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J Clin Lipidol. 2014 Mar-Apr;8(2):194-8. doi: 10.1016/j.jacl.2013.12.006. Epub 2013 Dec 17.

Non-HDL-cholesterol in an adolescent diabetes population.

Author information

1
Cohen Children's Medical Center of NY, 1991 Marcus Avenue, Suite M100, Lake Success, NY, 11042.
2
Prohealth, Lake Success, NY.
3
Cohen Children's Medical Center of NY, 1991 Marcus Avenue, Suite M100, Lake Success, NY, 11042. Electronic address: gfrank@lij.edu.

Abstract

BACKGROUND:

Screening for dyslipidemia poses some challenges. Nonfasting lipid profiles frequently have elevated triglycerides. In addition, in the standard lipid profile, low-density lipoprotein (LDL) cholesterol is a calculated value rather than a direct measurement and is triglyceride dependent. Non-high-density lipoprotein cholesterol (non-HDL-C) is an alternative method to assess for dyslipidemia and provides a single estimate of all atherogenic apolipoprotein B-containing lipoproteins.

OBJECTIVE:

To calculate the non-HDL-C in adolescents with diabetes and to evaluate risk factors associated with an elevated non-HDL-C and to compare the prevalence of dyslipidemia, defined by non-HDL-C, with the prevalence of dyslipidemia defined by LDL cholesterol in the SEARCH study.

METHODS:

Data were collected from 502 adolescent patients with diabetes and analyzed. Non-HDL-C was calculated and levels were categorized into normal, borderline, and high based on the National Cholesterol Education Program.

RESULTS:

Lipid profile was performed in 370 patients, 92% of whom had type 1 diabetes. In the 339 subjects with type 1 diabetes, mean hemoglobin A1c (HbA1c) of those with normal non-HDL-C (8.6%) was significantly lower than the HbA1c of those with high non-HDL-C (9.6%) (P = .005). Subjects with normal non-HDL-C had a lower body mass index (BMI) z-score (0.4 ± 0.8) than the group with borderline and high non-HDL-C (0.75 ± 0.9%), P = .002. In the 31 subjects with type 2 diabetes, the mean HbA1c of those with normal non-HDL-C (8.1%) and those with borderline non-HDL-C (7.0%) was significantly lower than the mean HbA1c of those with high non-HDL-C (11.8%) (P = .04, and P = .009, respectively). In addition, the subjects with normal non-HDL-C had a lower BMI z-score (1.3 ± 1.3) than the group with borderline and high non-HDL-C (2.2 ± 0.6%), P = .03. The prevalence of dyslipidemia using non-HDL-C was similar to prevalence rates using LDL-C in the SEARCH study.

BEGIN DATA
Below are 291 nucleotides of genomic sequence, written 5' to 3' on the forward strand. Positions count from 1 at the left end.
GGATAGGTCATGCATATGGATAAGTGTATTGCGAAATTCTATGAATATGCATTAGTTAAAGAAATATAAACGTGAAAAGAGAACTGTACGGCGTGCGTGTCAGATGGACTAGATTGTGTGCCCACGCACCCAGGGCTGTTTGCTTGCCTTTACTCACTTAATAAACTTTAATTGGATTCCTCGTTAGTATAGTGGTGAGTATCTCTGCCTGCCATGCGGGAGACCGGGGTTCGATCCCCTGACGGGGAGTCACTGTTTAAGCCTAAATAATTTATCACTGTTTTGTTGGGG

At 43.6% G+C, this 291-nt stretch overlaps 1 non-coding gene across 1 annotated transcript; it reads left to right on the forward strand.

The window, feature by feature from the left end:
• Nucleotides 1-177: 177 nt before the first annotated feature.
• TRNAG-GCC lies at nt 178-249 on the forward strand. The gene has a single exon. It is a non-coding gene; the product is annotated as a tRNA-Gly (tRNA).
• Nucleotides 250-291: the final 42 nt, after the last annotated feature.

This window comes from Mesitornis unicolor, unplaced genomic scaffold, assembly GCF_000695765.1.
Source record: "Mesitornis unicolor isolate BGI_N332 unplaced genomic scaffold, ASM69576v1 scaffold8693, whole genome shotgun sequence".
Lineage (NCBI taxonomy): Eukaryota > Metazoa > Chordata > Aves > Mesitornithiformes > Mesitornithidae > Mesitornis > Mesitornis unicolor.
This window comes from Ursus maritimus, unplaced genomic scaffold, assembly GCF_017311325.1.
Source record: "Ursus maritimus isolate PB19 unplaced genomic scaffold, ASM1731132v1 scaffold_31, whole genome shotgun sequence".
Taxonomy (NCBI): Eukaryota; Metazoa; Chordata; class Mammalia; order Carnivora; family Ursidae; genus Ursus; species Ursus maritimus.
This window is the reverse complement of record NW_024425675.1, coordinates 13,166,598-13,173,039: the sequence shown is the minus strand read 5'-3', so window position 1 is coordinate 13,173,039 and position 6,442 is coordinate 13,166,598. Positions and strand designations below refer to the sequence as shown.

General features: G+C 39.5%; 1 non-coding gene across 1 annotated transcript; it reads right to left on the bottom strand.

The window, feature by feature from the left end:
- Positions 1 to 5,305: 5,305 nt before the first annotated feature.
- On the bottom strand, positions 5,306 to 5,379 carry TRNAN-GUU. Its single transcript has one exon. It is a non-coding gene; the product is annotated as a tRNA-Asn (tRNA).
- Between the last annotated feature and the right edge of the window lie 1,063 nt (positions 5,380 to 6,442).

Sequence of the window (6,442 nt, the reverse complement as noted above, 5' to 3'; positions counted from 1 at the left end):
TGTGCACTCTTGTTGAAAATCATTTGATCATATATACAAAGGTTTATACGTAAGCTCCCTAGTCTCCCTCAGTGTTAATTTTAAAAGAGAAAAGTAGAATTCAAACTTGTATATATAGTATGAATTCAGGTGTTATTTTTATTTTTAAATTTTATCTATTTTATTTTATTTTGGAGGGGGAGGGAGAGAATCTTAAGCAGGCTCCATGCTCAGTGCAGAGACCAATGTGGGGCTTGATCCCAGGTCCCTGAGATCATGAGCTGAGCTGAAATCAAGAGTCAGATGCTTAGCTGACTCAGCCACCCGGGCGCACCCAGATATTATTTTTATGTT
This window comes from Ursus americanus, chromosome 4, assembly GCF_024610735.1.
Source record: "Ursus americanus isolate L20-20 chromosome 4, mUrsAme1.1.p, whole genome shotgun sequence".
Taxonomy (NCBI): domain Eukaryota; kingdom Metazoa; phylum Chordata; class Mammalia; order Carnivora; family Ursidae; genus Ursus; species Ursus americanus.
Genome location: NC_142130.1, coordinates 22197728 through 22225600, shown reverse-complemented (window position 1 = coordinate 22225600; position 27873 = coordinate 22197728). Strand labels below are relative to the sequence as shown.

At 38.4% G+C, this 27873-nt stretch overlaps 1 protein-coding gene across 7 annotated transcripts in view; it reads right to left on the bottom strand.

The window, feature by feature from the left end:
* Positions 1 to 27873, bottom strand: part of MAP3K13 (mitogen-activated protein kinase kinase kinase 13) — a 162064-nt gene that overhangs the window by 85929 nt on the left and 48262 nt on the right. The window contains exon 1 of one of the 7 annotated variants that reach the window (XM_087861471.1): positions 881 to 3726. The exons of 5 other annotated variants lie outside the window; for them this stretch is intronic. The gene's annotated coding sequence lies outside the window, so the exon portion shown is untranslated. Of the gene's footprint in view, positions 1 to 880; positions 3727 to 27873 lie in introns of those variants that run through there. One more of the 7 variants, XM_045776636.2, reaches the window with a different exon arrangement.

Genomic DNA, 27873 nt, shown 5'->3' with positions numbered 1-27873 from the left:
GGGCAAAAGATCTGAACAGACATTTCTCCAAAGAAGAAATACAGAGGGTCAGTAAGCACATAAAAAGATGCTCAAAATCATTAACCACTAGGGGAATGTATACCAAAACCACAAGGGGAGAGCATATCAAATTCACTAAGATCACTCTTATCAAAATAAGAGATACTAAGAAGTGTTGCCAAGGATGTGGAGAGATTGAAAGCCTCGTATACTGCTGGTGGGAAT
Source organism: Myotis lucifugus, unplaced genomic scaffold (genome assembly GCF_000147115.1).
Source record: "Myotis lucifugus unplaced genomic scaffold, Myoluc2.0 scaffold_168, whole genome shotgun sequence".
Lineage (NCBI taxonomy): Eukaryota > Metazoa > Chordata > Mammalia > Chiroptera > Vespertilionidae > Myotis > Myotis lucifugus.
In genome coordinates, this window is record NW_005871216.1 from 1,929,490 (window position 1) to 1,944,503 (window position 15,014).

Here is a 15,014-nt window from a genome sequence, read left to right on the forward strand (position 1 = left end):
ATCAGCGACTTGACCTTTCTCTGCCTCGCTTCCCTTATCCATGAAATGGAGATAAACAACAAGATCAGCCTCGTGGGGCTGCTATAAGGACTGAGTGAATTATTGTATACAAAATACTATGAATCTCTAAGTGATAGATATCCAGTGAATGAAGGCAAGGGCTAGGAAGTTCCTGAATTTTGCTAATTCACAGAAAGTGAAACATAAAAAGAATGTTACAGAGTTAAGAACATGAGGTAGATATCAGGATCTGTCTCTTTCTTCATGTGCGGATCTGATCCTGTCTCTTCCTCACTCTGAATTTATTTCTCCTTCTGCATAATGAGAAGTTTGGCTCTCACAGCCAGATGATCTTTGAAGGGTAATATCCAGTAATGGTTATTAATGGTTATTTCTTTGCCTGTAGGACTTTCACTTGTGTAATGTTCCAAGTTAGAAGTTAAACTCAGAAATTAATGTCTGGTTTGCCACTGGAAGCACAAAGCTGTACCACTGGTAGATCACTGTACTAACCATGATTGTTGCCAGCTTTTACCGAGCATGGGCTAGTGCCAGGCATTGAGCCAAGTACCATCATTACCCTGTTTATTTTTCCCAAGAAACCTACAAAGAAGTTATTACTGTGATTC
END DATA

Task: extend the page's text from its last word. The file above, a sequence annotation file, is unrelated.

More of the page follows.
CONCLUSIONS:

In adolescents with diabetes, non-HDL-C is increased with poorer diabetes control and higher BMI. It appears to be a superior nonfasting lipid screening test for adolescents with diabetes that can be readily calculated on a randomly obtained rather than fasting sample.

KEYWORDS:

Adolescents; Diabetes; Dyslipidemia; Non-HDL-cholesterol

PMID:
24636179
DOI:
10.1016/j.jacl.2013.12.006
[Indexed for MEDLINE]

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